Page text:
When to schedule your child’s first dental visit and how to establish a dental home.


WHEN TO SCHEDULE YOUR CHILD’S FIRST DENTAL CHECK-UP

For a first visit, a good rule of thumb is to take your child after her first tooth erupts or by her first birthday, whichever comes first.

Expect a warm welcome from the staff at your pediatric dentist’s office and possibly a tour. The dentist will check your child’s mouth, jaw, gums, and baby teeth. They will also look at the bite and look for any potential problems such as decay.

You’ll learn basic oral health tips and how to establish a “dental home.” Here are a few guidelines to help you get started.

  1. Your child’s first visit is the first step in creating a dental home. Starting dental exams at an early age and preventative care at home will protect your infant’s teeth and gums for years to come.
  2. Eliminate bottle feedings during naps and at bedtime to ward off baby bottle tooth decay. Wipe your infant’s gums with a clean damp washcloth after feedings.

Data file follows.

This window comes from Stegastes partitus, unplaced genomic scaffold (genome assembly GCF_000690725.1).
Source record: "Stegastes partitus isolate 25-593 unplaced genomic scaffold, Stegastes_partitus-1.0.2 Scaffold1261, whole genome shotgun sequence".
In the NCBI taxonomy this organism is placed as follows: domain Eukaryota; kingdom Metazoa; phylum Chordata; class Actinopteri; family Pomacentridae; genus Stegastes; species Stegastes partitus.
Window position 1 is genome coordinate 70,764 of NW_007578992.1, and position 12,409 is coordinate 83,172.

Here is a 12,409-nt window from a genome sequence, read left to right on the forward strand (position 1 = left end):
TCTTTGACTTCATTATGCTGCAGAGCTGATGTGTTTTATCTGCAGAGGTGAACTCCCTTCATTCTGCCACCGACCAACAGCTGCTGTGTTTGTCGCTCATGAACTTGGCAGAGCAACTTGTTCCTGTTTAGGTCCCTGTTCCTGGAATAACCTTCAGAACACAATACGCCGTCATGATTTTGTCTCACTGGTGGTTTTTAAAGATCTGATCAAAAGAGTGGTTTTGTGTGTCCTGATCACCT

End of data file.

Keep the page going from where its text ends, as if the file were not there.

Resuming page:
3. Switch children to sippy cups around their first birthday. Only offer juice at meal times, not between meals or at nap and bedtimes. The sugar in juice promotes cavities.
  4. Encourage your child to give up thumbsucking and pacifier around age 3 to 4.
  5. Schedule dental exams with your pediatric dentist twice a year.

At your first visit, you may also learn about brushing and flossing your child’s teeth.

Here are some guidelines to help you remember.

Under 6 years of age. She may say, “I can do it myself,” but really, she can’t. Children need fine motor skills to reach all of their baby teeth including new molars. Allow your child to start brushing, but then take over and finish the job. Or switch it up. You start brushing, and allow her to finish. Either way, make sure she rinses and spits. She should not swallow her toothpaste, no matter how yummy it tastes.

From 7 to 12 years of age. Have your child start brushing on her own, with supervision as needed. You may need to take over from time to time. By the time she’s 12, she should brush and floss independently.

Teens. Encourage your teen to continue healthy dental habits. Many teens experience their first cavities because they slack off on brushing and flossing. The habits they practice in their teen years will carry them into their 20s. Don’t give up on your teen’s oral health. Their healthy, happy smile will thank you one day.

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